WASHINGTON – Global central banks, including the Bank of Japan, buying assets and keeping interest rates low to boost growth have had “positive short-term effects for banks” even as risks from the policies are increasing, the International Monetary Fund said.
“The prolonged period of low interest rates and central bank asset purchases has improved some indicators of bank soundness,” the IMF said Thursday in its Global Financial Stability Report. “Central bank intervention mitigated dysfunction in targeted markets, and large-scale purchases of government bonds have in general not harmed market liquidity.”
Central banks in the U.S., Europe, Japan and the U.K. attacked the longest and deepest recession since the 1930s with unorthodox accommodation.
The Federal Reserve is aiding the world’s largest economy by expanding its balance sheet to a record $3.22 trillion, almost equal to Germany’s gross domestic product.
The BOJ plans to buy ¥7.5 trillion ($75.1 billion) in bonds a month and double the monetary base in two years to stave off deflation.
“The bottom line is: so far, so good,” Laura Kodres, assistant director of the fund’s Monetary and Capital Markets Department, said at a news conference at the IMF headquarters in Washington. “The low interest rates and the purchase of various types of securities by these four central banks have put a floor under the economy, boosting activity, and have helped stabilize the financial system.”
Still, if banks don’t capitalize on the help they are getting from the unconventional monetary policies to rebuild their balance sheets, “at some point we can expect another round of financial distress,” Kodres said.
While most measures of short-term balance-sheet health at U.S. lenders have improved because of the central bank policies, they face “significant interest-rate risk” because they “loaded up on government debt lately” to help meet capital requirements, Kodres said at the briefing.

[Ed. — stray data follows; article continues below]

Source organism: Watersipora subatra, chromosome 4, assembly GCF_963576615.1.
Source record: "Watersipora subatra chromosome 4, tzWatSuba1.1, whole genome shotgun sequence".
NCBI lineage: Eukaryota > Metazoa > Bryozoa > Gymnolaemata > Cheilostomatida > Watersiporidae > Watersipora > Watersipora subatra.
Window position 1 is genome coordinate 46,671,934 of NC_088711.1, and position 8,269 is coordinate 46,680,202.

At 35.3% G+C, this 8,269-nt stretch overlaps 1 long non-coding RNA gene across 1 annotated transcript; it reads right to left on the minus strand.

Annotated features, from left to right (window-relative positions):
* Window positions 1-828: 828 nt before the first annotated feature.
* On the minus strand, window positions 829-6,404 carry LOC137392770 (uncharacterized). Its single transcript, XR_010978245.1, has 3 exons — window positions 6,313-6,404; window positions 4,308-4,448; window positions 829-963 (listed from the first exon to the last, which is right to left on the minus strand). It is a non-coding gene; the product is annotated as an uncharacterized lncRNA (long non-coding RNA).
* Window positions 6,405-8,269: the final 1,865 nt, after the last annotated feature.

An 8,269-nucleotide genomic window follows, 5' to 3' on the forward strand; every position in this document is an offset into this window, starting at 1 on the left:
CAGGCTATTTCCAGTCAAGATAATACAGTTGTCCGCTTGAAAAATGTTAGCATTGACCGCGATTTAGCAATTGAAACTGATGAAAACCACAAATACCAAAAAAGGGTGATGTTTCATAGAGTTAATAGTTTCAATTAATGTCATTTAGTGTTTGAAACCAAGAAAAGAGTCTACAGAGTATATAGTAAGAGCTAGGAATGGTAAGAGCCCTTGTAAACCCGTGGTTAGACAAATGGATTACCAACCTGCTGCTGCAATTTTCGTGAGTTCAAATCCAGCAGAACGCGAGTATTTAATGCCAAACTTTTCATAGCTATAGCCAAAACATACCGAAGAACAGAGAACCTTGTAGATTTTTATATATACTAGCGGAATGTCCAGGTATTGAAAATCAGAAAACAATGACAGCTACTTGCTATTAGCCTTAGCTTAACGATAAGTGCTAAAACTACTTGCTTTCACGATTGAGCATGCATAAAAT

“With interest rates so low, a rise could mean losses on some of these holdings,” Kodres said. “We find that the announcement of various monetary easings tended to raise the spread of bank bonds over government bonds — possibly indicating that markets saw some future credit risks for banks.”
Even as central bank policies eased dysfunction in global markets, the unprecedented actions “are associated with financial risks that are likely to increase the longer the policies are maintained,” the IMF said in the study, a chapter of its twice-yearly report that was published Thursday.
“Even though monetary policies should remain very accommodative until the recovery is well established, policymakers need to exercise vigilant supervision to assess the existence of potential and emerging financial stability threats,” wrote IMF researchers led by S. Erik Oppers, deputy division chief of the Global Financial Stability Division in the Monetary and Capital Markets Department.
The researchers found “few immediate financial stability concerns” in the monetary policies, which have “increased some measures of bank soundness” while not impairing the functioning of markets. Potential complications include greater credit risk for banks, slower rebuilding of balance sheets and “challenges in exiting from markets in which central banks have intervened,” they wrote.
U.K. lenders using the Funding for Lending program created by the Bank of England and the Treasury in August pay as little as 0.75 percent, including fees, for funds, fueling concern that efforts to spur the economy are helping borrowers at the expense of retirees and other savers.
Monetary stimulus deployed by advanced countries to spur growth is unlikely to stoke inflation as long as central banks remain free of outside influence to react to challenges, IMF economists wrote in a chapter of the fund’s World Economic Outlook released April 9.